If you have extra land that you don't plan on putting into garden for several years spreading chips will control weeds and built soil organics, but it takes time. Wood shavings are used for horse stalls and they are plentiful and free . They come with manure and urea but usually even after composting they require some added nitrogen for a balanced soil additive. So adding some other manure , like chicken, before composting will speed up the process and result in a better final product.

etienne

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Re: Gardening
« Reply #468 on: May 13, 2017, 10:14:16 AM »
Hello,

To start with the beginning, I had a summer compost and a winter compost. The summercompost (spring material) was very fine at the end of the winter and the side of the garden where I strewed it grows very well. The winter compost (fall material) wasn't so well finished when I strewed it in March, but I thought it could keep composting on site.

Composting on site doesn't seem to work so well, and I have for example the oinons that get yellow (see picture). Does anybody has a clue of what I should do ? Or would there be another reason for yellow onions ? Salad and spinach seems to grow very well on that not finished compost, but radish and cabbadge not so well. I have the feeling that it dries out quite fast.

Thanks for your ideas.

Etienne

silkman

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Re: Gardening
« Reply #469 on: May 13, 2017, 03:10:39 PM »
Hi Etienne

Good compost needs self-generated heat and if you spread it it won't work so well.

Onions are hungry little beasts. Yours look perfectly healthy to me - no sign of rust which is a real problem here - but if the compost isn't providing the nutrients they'll need a feed. The easy way is to give them a dose of a general purpose fertiliser but if you want to be totally green, liquid manure made from something like comfrey (http://www.allotment-garden.org/comfrey/comfrey-compost-feed-tea/) would do the trick.

etienne

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Re: Gardening
« Reply #470 on: May 14, 2017, 09:12:19 AM »
Hello Silkmann,

Thank you for the information. Since you believe that they look healty, I'll wait a little bit more to see how it evolves. When roots get longer, nutrients should become available.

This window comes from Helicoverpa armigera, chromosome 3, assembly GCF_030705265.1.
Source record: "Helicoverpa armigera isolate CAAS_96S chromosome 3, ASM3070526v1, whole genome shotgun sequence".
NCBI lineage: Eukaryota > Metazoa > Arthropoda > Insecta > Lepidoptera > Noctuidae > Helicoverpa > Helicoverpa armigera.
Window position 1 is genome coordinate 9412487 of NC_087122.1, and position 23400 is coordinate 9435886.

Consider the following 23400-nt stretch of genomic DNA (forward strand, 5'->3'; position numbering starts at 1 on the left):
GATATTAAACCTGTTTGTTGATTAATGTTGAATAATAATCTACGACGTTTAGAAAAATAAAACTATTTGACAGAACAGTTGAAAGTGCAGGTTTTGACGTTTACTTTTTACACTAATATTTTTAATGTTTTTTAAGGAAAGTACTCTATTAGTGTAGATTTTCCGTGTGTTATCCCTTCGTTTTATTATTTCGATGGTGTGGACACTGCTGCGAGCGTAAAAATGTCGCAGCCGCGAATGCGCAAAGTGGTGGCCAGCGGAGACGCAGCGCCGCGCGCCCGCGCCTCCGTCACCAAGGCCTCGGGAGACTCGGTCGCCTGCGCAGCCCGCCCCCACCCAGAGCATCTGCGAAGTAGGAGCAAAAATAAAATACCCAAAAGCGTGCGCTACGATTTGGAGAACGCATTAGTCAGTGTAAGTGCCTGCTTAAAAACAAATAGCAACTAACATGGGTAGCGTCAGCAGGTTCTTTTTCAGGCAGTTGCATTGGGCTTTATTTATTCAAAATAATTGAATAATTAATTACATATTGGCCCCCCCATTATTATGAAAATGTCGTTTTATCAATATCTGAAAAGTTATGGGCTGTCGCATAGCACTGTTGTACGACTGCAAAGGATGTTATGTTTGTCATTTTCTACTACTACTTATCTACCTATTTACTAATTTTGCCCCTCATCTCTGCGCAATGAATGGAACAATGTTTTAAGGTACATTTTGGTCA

Regarding the use of comfrey to accelerate the composting process, I believe that mine is just too dry. I just filled yesterday a compost tank and always mix it completely before leaving it for composting, and I found totally dry areas in it.

Bye

Etienne

H2O world

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Re: Gardening
« Reply #471 on: May 14, 2017, 11:13:05 PM »
hi Etienne,

No offense but I think your onions look a bit nitrogen deprived. I would give them a dose of compost tea loaded with mycorrhizae and beneficial fungus. I brew my own and would be happy to give you the recipe if interested. I have been an organic gardener for many years. Pay attention to the roots and you will always get healthier plants. I feed them with mycorrhizae and supportive fungus, the microbes live in and on the roots breaking down soil allowing the plant more access to the nutrients.
Never argue with stupid people they will drag you down to their level and then beat you with experience.   
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johnm33

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Re: Gardening
« Reply #472 on: May 15, 2017, 01:36:30 PM »
H2O world" I brew my own and would be happy to give you the recipe if interested."
I'm interested too, as a novice I need all the help I can get.
john

etienne

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Re: Gardening
« Reply #473 on: May 15, 2017, 10:13:08 PM »
Hi H2O world,

Nitrogen deprived would be normal since they grow on unfinished compost, and if I understood well, nitrogen is only given back when composting is finished. Yes, the reciepe interesses me.

Etienne

H2O world

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Re: Gardening
« Reply #474 on: May 16, 2017, 11:47:55 PM »
Sorry it took me a while to get back! Here is my recipe

pH 6.5 water @ 70 degrees. 

In a 5 Gal bucket:

5 Gal pH'd water
1/2 tsp Hi Brix unsulphured molasses
1 cup worm castings (make sure its high quality)
1 cup high quality compost (the best compost is leaf compost)
1/2 cup Alfalfa meal (very high in N, omit for fruiting or flowering plants)
2 Tbs Alaskan Humus or 60 ml liquid Humic acid
2 Tbs Bounty Fungal activator
3 Tbs low N bat guano
60 ml fish emulsion

Add liquid ingredients to the pH'd water, stir. Fill the dry ingredients into a painters bag. Aerate for 24-48 hours using a air stone. Use it right away, don't take a chance on bad bacteria using old tea.
Never argue with stupid people they will drag you down to their level and then beat you with experience.   
- Mark Twain

H2O world

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Re: Gardening
« Reply #475 on: May 16, 2017, 11:50:10 PM »
Also.... to use dilute tea 1 gal of tea to 10 gallons of water
Never argue with stupid people they will drag you down to their level and then beat you with experience.   
- Mark Twain